We’re told that a significant aspect of the sport is dog selection.  A good sled dog should be lean, strong, social, and possess exceptional stamina.  We’re led through the mechanics of sledding—going and stopping, balancing and steering.  We watch as the excited dogs are led to the lines.  More pictures. 

“The dogs love what they do,” our sled person tells us.  A member of our group asks where the toilet is.  He’s pointed to a white booth perched at an angle.  While it’s stupid to expect the porcelain option on a glacier, I fear I’m going to become weary of stewed sewage. 

“Where are you from?” I ask our pro.  “Why are you here?”

“I’m from X—” Insert any lower state.  In the days to come, I’ll discover that all our guides, with the exception of Elias, are from elsewhere.  “I’m here because I love dogs.  I’m going to vet school in the fall.  Also, my boyfriend’s here.”

The boyfriend issue is pertinent.  While I was in college I had a friend who, whenever she wanted to feel attractive, would run up to Alaska for a couple of weeks.  Because Alaskan life is rugged, the state attracts many, many manly men, which means easy pickings for the mammary-endowed.  If there were a competition for horniest state, Alaska would win hands down. 

A dozen fervent dogs are in harness.  Two passengers per sled, plus the driver.  I take the standing position on the back rails while David takes the seat in front.  The musher stands between us.  The two large claws digging into the snow are the brakes; and when our guide removes them, the dogs take off, and they take off fast.  Hang on!  Zero to fifteen in a single second.  Whee!  We thump over small bumps; and we coast into and and out of large dips.  Balancing is tricky, but I soon get the hang of it—feet set, soft knees, firm grip, relaxed shoulders.  Our driver communicates direction by leaning.  I imagine it takes practice.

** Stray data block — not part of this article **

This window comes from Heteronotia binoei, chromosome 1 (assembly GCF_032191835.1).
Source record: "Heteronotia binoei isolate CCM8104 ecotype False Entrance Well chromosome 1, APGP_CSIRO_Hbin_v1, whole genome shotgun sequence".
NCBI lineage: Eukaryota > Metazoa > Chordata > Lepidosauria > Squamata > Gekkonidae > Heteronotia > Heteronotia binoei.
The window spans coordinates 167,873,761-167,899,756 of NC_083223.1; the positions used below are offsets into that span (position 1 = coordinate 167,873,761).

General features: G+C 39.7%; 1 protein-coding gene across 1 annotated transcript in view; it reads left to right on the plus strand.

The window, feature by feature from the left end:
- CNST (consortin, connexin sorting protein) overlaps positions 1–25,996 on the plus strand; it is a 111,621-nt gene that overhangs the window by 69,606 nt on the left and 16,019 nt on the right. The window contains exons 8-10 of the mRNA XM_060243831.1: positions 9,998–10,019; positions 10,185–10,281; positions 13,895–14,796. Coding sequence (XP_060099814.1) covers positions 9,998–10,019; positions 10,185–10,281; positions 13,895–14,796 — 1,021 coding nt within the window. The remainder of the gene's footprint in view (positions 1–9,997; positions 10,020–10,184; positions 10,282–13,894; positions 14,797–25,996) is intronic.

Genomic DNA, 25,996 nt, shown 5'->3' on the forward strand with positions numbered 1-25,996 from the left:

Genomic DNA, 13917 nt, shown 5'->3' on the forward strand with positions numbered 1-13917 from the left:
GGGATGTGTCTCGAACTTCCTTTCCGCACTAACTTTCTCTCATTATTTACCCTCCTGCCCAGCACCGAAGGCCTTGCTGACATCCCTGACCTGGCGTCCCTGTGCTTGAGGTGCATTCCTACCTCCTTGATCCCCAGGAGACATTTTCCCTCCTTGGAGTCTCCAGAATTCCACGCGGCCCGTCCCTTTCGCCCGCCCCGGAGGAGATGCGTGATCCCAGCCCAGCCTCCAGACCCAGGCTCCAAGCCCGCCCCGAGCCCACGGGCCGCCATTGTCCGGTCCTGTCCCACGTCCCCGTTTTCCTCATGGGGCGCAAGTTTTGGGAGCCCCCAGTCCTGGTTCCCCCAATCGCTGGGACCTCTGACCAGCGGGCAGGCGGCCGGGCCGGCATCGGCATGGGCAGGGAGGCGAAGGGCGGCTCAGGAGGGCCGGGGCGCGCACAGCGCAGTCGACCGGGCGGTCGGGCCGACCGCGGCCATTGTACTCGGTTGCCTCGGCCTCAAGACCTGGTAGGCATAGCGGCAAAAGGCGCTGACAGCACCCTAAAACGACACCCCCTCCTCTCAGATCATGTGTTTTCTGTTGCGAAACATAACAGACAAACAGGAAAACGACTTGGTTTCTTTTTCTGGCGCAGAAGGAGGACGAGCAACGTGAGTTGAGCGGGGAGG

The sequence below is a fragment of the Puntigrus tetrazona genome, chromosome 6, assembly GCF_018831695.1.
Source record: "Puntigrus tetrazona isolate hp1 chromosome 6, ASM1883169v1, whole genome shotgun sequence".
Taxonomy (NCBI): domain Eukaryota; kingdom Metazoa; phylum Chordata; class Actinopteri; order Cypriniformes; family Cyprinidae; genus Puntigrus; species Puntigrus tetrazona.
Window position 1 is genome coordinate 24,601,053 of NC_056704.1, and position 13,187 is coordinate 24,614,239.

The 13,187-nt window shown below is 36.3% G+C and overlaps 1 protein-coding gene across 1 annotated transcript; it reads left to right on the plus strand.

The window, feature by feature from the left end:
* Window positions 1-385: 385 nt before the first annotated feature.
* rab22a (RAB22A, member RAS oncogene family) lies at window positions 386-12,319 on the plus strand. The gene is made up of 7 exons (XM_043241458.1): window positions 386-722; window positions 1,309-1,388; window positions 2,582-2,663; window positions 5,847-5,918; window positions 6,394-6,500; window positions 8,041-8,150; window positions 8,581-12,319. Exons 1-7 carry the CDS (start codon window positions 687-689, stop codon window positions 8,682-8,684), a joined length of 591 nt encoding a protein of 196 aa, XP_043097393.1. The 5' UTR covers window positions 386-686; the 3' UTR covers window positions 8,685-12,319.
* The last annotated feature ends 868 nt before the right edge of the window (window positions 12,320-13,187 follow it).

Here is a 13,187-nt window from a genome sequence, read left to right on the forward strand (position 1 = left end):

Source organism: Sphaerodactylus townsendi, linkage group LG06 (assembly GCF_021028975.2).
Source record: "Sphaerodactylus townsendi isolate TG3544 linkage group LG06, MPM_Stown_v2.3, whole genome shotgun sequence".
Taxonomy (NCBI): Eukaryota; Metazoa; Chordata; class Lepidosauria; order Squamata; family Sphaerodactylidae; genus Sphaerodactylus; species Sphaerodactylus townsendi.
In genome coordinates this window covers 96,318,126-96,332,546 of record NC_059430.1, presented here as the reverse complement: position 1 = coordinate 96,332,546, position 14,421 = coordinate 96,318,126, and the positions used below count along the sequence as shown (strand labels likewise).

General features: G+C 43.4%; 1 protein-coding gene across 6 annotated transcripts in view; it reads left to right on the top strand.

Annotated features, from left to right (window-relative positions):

We fly across the snow for quite a distance, stopping along the way for David and me to switch positions.  There’s picture taking.  We return to the group, thank our new friend, whose name we’ve already forgotten, climb into our whirly lifts, and wave good-bye to the glacier and its inhabitants.  We all decide that this was a fun and interesting excursion. 

What I’ve learned so far: 

1.  I won’t be putting on an item of clothing every morning—I’ll be putting on everything I brought. 

2.  Dogs like to have a job to do. 

3.  The workers are migratory.  The whole state closes down in the winter.

4.  Pulling the camera out every few minutes is annoying.  From here on out, I'm relying on David to take the pictures.  Thanks, David.  

5.  Everything is wet.  I’m going to be damp for the next ten days.

Next stop, Riverside Lodge, where hopefully I’ll be able to find a nice glass of Malbec.  Also, I hear there’s a sauna.   

 

 A handsome animal.  

A handsome animal.  

 Summer camp for dogs.  Trip would not fit in.   

Summer camp for dogs.  Trip would not fit in.   

 Photo op.  Yes, we were really on this glacier learning about dog sledding.  I did not make this up.  

Photo op.  Yes, we were really on this glacier learning about dog sledding.  I did not make this up.  

 The two of us on the sled.

The two of us on the sled.

 Taken by David from the helicopter.  Beautiful, isn't it?  

Taken by David from the helicopter.  Beautiful, isn't it?